No cuts to hospital beds under NHS review
A REPORT in a national newspaper stating that Bristol was set to lose almost a third of its NHS hospital beds is not accurate, the Voice has established. If it was true, South Bristol community hospital would have faced losing 20 of its 60 beds.
Pictured: South Bristol Hospital
A REPORT in a national newspaper stating that Bristol was set to lose almost a third of its NHS hospital beds is not accurate, the Voice has established.
If it was true, South Bristol community hospital would have faced losing 20 of its 60 beds.
The Guardian’s lead story on November 19 said that health trusts all over England were facing major cutbacks as they draw up Sustainability and Transformation Plans, or STPs, for each region.
Examples were cited of hospitals in Devon and Cumbria closing their A&E units, leaving patients more than an hour away from a casualty ward.
In the West, the STP would remove 30 per cent of all hospital beds in Bristol, North Somerset and South Gloucestershire, the Guardian claimed.
The STP report for Bristol, North Somerset and South Gloucestershire (BNSSG) was due to be released just after the Voice went to press. However, the Voice understands that there are no plans to close any hospital beds in Bristol.
The Bristol STP does call for a reduction in hospital admissions, through a greater focus on healthy living and a reduction in obesity and addiction. It also talks about a £400 million funding shortfall over five years.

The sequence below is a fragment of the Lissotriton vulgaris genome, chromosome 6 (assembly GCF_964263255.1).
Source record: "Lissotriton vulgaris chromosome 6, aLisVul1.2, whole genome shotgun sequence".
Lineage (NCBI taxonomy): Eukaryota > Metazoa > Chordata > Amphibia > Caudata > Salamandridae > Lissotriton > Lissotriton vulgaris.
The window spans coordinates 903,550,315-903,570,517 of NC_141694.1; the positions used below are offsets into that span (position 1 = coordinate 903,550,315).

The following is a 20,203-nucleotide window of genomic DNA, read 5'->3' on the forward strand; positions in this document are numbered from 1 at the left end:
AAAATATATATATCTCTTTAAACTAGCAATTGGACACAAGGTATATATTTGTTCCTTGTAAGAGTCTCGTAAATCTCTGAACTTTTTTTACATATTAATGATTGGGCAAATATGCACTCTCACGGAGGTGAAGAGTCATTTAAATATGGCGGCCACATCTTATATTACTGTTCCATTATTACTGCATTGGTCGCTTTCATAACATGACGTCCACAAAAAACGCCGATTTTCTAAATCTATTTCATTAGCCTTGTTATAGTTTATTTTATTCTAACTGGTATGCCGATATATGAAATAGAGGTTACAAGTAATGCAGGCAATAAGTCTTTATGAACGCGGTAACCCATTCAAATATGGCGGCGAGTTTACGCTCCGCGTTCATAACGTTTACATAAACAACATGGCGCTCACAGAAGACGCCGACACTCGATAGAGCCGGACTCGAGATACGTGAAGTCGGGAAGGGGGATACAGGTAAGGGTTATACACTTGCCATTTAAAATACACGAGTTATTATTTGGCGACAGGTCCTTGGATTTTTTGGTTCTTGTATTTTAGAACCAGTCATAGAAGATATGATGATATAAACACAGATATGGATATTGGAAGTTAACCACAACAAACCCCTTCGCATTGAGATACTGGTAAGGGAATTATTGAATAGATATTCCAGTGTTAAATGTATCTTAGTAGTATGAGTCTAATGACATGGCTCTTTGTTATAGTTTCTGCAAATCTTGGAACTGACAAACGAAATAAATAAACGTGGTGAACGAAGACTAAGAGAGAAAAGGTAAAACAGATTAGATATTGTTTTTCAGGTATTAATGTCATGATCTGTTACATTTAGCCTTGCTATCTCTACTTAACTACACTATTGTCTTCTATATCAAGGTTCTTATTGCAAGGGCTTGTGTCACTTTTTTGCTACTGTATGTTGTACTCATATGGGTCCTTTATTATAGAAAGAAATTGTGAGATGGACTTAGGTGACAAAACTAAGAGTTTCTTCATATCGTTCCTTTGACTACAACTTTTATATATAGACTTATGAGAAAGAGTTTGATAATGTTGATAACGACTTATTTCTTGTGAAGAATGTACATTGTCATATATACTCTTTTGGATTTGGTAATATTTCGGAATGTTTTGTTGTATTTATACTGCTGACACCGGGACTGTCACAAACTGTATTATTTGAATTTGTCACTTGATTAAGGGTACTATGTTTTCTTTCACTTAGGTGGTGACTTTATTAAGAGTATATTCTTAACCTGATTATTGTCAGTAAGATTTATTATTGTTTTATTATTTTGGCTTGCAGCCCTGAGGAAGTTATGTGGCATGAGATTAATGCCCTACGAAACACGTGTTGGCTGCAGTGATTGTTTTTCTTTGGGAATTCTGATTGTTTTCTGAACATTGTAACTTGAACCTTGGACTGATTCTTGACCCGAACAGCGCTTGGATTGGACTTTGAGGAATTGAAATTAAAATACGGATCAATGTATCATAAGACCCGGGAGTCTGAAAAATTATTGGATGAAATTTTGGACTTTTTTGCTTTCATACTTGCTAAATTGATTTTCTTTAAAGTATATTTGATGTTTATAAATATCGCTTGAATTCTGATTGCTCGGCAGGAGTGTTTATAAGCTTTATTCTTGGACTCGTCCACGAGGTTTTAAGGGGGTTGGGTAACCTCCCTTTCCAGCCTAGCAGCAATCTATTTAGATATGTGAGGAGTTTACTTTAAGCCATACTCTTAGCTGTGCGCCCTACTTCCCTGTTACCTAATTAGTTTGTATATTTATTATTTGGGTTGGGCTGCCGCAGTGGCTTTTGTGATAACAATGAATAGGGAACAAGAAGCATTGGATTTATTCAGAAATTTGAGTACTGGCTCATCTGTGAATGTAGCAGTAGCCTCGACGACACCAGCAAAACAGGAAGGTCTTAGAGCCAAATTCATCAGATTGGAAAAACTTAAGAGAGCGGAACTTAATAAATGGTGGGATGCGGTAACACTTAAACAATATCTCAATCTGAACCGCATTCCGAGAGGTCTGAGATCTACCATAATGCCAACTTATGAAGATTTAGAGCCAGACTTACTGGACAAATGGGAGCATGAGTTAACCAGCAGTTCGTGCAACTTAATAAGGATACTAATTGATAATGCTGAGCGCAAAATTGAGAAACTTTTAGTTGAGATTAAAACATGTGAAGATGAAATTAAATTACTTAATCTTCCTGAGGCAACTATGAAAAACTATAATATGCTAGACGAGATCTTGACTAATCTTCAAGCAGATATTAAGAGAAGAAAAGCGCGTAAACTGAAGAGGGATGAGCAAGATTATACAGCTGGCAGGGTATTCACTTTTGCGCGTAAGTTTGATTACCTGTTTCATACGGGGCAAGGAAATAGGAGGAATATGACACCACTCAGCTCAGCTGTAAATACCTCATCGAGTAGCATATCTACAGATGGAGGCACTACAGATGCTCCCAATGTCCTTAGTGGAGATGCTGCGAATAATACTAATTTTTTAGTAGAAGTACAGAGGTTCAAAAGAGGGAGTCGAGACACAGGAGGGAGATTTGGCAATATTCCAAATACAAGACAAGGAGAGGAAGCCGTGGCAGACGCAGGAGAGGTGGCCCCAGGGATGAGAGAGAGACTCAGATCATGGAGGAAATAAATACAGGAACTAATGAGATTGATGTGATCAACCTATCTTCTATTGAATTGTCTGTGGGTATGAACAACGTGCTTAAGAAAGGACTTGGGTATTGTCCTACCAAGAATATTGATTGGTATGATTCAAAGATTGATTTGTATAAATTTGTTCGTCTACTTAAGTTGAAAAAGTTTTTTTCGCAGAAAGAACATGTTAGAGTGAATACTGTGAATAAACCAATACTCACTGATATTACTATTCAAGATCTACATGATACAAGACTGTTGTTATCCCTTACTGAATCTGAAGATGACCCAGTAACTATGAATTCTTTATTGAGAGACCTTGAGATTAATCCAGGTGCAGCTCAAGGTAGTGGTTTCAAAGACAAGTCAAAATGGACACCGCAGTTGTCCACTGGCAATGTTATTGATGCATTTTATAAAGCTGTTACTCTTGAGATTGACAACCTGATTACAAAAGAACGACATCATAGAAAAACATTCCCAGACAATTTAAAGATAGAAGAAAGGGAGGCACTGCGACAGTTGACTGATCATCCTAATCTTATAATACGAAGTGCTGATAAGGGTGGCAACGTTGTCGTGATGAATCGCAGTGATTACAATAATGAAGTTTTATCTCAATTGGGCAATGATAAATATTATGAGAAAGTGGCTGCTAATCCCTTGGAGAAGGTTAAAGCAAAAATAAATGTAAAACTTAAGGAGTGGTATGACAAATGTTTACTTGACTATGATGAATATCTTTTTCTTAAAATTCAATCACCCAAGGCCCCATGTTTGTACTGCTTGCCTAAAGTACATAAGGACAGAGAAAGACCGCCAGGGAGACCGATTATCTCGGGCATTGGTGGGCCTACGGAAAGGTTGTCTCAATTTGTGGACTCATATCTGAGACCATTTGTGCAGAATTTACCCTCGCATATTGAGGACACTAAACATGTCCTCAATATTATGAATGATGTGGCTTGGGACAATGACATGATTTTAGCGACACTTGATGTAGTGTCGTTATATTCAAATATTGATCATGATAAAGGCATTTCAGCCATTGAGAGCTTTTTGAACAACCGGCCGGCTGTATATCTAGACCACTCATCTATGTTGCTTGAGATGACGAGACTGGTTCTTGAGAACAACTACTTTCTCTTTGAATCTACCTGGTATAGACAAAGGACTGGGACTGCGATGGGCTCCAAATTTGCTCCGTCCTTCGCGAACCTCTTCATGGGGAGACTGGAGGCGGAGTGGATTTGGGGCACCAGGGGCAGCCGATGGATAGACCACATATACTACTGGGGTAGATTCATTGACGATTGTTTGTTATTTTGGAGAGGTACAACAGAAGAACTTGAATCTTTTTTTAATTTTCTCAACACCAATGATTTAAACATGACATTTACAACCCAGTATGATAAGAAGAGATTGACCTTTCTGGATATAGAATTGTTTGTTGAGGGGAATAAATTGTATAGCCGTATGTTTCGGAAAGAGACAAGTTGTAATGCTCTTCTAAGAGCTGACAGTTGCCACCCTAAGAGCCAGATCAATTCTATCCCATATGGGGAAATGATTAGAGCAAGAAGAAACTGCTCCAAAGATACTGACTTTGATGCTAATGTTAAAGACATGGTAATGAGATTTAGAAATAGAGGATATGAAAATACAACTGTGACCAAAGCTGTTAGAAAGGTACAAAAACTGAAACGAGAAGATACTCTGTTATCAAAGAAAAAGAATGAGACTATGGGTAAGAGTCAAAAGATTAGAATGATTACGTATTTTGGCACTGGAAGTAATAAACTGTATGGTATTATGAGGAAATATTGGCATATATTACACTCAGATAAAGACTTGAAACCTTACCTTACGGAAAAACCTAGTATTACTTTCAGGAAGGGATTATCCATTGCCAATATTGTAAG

Consultation over the STP has involved councillors and Bristol South MP Karin Smyth, a former health service manager, who is sceptical about how the NHS can make the savings called for. In a recent article for the Huffington Post, she said one hospital alone has a £50m annual deficit.
“Where can BNSSG find £80m-100m worth of further savings? It doesn’t take an accounting genius to work out it can only be done by cutting staff, continuing the pay freeze, dissuading people from attending A&E, crude rationing of services to cut demand, reduction in attendances and admissions to hospital, and the recurring talk of prevention. None of these have worked before,” she said.
The major problem with the NHS for South Bristolians is primary care “ – getting a GP appointment, for example. GP recruitment to South Bristol, with its high levels of health inequality, has long needed support, and sadly in the current world of ... GPs having the pick of more convenient or lucrative placements, it is hard to see prospects of improvement.
“This problem cannot be solved by reducing hospital activity to save money. So from the perspective of my Bristol South residents, the STP is missing the point,” wrote Ms Smyth. You can read the full article at